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China's ICBC Unit Sets Guidelines To Prevent Office Sexual Harassment

A media representative of ICBC confirmed the authenticity of the memo without further elaboration. At the end of June, ICBC employed more than 430,000 employees globally.

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A department of China's largest bank has issued guidelines to its staff on how to interact with co-workers of the opposite gender, a rare move for a firm in China where sexual harassment was not recognised as a legal offence until a year ago. 

The memo sent out by a unit of Industrial and Commercial Bank of China suggested avoiding physical contact or one-on-one interactions with colleagues of the opposite gender in enclosed spaces and refraining from sending flirtatious emojis in online communications. 

The topic of sexual harassment and assault was for years rarely broached in public in China until a #MeToo movement took off in the country in 2018.

Although the movement faced censorship and a public pushback, China's parliament enacted legislation in June that held schools, businesses and other organisations responsible for preventing and dealing with sexual harassment for the first time.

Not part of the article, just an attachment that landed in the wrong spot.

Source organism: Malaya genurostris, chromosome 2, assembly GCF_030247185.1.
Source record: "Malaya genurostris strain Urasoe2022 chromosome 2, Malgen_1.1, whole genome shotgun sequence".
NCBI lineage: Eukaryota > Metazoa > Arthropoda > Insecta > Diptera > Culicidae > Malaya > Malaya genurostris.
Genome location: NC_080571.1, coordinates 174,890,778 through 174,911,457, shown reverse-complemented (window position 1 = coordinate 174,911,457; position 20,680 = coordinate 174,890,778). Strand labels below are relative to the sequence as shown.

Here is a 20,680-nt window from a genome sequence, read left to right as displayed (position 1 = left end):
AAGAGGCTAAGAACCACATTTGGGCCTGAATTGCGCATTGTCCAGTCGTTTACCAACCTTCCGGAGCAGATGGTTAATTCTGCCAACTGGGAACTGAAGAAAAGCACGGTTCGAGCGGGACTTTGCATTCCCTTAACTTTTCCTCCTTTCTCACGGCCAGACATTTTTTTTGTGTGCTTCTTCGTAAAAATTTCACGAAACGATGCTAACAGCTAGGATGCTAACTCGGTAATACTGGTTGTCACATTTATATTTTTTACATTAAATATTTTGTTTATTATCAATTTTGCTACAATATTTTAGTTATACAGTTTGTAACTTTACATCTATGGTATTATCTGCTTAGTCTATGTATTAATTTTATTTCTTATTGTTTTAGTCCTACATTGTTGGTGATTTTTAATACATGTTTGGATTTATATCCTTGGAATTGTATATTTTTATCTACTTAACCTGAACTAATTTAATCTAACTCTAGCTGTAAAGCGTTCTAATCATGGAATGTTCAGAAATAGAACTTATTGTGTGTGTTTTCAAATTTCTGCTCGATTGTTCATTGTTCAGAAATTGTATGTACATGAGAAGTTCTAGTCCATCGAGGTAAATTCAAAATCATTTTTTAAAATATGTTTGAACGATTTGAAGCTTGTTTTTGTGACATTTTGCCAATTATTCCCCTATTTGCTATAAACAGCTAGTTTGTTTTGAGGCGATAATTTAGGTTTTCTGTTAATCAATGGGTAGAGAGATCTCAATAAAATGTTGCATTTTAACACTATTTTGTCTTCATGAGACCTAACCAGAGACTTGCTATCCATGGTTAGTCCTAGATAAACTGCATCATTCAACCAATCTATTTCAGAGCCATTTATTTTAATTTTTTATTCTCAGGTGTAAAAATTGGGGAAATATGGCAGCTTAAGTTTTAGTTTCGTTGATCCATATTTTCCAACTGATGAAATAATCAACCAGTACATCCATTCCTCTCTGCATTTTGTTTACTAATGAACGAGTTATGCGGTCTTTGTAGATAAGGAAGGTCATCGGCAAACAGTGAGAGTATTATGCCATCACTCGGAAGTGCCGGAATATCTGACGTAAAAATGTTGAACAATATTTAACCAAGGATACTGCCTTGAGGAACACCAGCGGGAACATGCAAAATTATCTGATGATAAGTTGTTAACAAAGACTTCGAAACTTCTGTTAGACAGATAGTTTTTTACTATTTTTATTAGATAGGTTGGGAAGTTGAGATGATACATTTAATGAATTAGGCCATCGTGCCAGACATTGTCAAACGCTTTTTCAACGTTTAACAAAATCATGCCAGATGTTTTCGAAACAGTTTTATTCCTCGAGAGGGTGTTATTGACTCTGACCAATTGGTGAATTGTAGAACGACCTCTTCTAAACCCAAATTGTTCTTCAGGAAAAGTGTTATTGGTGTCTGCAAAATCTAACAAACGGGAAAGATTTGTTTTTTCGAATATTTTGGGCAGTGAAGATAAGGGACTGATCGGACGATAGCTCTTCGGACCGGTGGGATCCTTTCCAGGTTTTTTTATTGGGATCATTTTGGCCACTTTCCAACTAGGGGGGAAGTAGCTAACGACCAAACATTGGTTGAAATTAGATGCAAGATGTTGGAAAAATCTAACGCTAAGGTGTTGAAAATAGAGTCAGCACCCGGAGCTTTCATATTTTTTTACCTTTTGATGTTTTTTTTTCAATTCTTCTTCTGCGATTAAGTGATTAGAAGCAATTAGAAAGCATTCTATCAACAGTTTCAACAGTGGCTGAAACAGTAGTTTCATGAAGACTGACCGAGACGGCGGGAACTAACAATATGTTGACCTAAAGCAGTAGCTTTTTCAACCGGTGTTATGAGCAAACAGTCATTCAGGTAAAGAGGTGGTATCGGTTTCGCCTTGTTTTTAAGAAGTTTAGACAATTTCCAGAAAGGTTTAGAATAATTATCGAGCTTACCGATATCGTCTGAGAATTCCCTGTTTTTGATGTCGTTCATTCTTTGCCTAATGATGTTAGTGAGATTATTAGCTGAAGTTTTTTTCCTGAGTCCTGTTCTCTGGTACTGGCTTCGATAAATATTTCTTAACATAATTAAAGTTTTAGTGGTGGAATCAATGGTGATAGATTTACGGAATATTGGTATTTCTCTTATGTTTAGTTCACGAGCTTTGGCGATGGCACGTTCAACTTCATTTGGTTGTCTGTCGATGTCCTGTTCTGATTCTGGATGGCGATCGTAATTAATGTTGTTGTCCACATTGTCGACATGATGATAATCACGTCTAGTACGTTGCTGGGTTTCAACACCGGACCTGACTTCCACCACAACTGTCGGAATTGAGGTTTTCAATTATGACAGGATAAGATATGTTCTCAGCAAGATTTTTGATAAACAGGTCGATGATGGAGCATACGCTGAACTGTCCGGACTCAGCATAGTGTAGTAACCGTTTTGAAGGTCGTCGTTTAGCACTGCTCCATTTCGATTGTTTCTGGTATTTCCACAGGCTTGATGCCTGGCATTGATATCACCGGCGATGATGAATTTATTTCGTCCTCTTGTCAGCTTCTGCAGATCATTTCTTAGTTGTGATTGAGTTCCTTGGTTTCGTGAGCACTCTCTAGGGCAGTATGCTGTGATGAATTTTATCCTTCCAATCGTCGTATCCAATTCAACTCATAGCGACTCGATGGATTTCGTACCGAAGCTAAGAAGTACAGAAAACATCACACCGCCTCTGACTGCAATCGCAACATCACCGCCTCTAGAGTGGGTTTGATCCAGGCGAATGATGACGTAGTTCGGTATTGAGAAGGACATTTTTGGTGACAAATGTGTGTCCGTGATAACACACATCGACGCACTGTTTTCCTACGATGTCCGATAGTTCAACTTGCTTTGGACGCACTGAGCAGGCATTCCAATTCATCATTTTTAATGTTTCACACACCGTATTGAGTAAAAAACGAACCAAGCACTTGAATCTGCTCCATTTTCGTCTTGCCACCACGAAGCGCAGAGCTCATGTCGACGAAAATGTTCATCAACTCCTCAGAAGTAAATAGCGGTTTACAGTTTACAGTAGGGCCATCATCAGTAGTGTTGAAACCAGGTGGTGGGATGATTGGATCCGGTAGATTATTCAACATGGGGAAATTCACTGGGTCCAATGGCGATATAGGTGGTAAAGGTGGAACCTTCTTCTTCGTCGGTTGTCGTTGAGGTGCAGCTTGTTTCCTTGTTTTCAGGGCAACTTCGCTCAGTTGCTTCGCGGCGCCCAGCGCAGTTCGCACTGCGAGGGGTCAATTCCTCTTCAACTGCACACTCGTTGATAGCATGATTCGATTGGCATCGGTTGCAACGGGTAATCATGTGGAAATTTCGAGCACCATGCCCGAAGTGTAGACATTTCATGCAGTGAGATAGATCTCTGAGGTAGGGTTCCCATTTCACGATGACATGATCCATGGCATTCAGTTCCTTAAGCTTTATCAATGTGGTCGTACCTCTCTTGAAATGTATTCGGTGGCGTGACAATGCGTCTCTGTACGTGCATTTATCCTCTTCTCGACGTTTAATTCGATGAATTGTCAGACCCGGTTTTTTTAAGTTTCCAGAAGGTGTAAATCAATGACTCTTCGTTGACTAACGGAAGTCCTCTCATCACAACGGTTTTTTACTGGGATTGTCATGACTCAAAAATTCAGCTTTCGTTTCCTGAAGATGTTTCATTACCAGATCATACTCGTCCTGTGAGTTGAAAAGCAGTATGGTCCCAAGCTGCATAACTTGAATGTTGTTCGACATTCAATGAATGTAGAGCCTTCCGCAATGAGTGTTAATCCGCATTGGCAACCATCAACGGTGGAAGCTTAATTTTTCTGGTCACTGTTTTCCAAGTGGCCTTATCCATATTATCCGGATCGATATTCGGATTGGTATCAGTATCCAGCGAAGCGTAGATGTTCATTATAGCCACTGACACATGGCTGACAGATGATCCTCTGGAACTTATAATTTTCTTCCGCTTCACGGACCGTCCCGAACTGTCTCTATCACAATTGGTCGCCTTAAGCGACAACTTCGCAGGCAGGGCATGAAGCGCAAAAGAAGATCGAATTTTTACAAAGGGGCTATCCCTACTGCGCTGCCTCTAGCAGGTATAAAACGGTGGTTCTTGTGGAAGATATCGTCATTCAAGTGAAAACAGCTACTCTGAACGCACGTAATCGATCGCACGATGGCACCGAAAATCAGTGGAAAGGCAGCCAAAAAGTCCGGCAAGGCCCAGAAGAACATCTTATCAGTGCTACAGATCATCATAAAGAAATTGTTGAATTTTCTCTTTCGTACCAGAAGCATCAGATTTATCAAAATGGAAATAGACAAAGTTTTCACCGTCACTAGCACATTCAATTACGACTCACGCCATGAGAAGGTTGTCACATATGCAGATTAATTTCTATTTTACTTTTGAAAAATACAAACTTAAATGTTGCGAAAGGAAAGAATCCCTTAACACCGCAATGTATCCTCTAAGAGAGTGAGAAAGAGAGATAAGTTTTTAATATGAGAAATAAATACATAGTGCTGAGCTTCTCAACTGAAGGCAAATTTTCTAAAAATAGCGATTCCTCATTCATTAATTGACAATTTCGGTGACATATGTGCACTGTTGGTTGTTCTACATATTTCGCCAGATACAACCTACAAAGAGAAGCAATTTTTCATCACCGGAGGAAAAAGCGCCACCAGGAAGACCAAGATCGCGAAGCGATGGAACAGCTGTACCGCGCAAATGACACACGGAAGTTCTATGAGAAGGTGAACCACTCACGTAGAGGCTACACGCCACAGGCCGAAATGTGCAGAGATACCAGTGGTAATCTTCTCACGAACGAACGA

"We should deeply learn lessons from previous events," said the memo issued by ICBC's Youth League branch of the Innovation Research and Development Center, which employs less than a hundred employees. It did not describe the events referred to.

"We’d like to encourage everyone to take the suggestions to ensure personal career development and happiness of the family."

The memo contained cartoons illustrating what dealings were considered appropriate and what were alarming. For example, it gave a "green light" in a cartoon of a man discussing fund investments with a female colleague but a "red light" when a woman took the front seat when accepting a ride in a car driven by a male co-worker's.

A media representative of ICBC confirmed the authenticity of the memo without further elaboration. At the end of June, ICBC employed more than 430,000 employees globally.

(Reuters)